You've heard the phrase, “A little knowledge is a dangerous thing?” How true is that statement, especially when it comes to politics. It's true when it comes to religion, too, but whereas there seems to be no cure for the dangerous politico, there is a cure for the dogmatic. Love.
Knowledge of God is not a bad thing. Our Psalm tonight even expresses this, Psalm 111: Great are the works of the LORD, studied by all who delight in them. Knowledge of God, his kingdom, and his works, are very important in the Christian life. Jesus tells us in his prayer of John 17, that knowledge of God IS eternal life. Not that it GETS us to eternal life, or that it is the ROAD to eternal life. Or a tool to eternal life, or an element of eternal life. No, knowledge of God IS eternal life. Studying God is the best of things.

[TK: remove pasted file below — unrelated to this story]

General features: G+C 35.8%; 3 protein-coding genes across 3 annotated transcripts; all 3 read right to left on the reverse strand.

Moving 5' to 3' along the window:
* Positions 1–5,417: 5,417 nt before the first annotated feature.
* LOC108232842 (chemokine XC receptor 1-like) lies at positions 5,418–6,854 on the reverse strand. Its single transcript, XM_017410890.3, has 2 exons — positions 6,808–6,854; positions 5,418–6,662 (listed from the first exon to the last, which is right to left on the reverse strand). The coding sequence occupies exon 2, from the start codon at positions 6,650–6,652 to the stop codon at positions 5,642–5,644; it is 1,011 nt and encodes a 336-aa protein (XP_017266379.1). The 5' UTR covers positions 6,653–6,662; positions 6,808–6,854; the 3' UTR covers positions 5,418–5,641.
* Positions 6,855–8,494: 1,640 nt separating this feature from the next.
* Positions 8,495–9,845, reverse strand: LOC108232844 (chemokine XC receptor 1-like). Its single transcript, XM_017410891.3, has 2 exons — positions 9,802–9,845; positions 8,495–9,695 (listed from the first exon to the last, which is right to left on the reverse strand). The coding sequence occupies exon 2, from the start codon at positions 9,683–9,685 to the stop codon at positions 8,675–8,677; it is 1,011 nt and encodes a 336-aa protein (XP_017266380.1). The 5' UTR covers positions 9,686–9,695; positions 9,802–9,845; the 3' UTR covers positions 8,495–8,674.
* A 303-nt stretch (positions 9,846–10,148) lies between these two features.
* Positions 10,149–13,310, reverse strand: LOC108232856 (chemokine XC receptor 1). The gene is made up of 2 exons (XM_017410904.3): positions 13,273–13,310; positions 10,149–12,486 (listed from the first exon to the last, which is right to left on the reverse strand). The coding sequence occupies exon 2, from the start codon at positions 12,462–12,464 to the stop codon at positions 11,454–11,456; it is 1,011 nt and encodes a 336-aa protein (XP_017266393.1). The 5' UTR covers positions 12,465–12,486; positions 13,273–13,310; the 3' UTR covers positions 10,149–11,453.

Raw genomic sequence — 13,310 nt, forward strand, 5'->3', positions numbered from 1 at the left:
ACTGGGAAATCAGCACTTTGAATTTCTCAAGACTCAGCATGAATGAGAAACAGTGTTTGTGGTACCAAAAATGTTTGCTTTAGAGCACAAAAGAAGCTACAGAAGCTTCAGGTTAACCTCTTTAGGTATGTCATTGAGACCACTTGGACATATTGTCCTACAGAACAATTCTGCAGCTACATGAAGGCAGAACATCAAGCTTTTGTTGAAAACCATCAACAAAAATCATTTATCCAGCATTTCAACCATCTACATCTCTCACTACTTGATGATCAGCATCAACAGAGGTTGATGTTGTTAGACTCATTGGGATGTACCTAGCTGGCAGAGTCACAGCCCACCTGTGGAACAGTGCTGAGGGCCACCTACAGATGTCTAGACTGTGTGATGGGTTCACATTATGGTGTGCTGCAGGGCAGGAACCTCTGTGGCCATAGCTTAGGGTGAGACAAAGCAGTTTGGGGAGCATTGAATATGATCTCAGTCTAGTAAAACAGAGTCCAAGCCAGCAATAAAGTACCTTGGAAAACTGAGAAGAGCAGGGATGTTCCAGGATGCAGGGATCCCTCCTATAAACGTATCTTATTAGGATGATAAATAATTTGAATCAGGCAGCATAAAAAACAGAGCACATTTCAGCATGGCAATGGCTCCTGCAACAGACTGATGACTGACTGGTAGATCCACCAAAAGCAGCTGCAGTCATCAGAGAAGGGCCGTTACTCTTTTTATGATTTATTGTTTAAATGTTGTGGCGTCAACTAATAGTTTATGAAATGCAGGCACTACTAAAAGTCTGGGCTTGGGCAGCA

But in 1 Corinthians 8, Paul explains to us that knowledge of God may be eternal life for us, but knowledge of God without love for our neighbor may be death for our neighbor. Consequently, that is death for us, as Christ says, “Woe to you who causes one of your brothers to stumble.” As Paul says, knowledge puffs up but love builds up. Knowledge helps our walk with the Lord, but love helps our neighbor's walk with the Lord. Just as when James tells us that faith helps our walk with the Lord but works helps our neighbor's walk. Faith without works is dead faith, because works is the proof of faith. Just so: knowledge without love is dead, because love is proof of knowledge.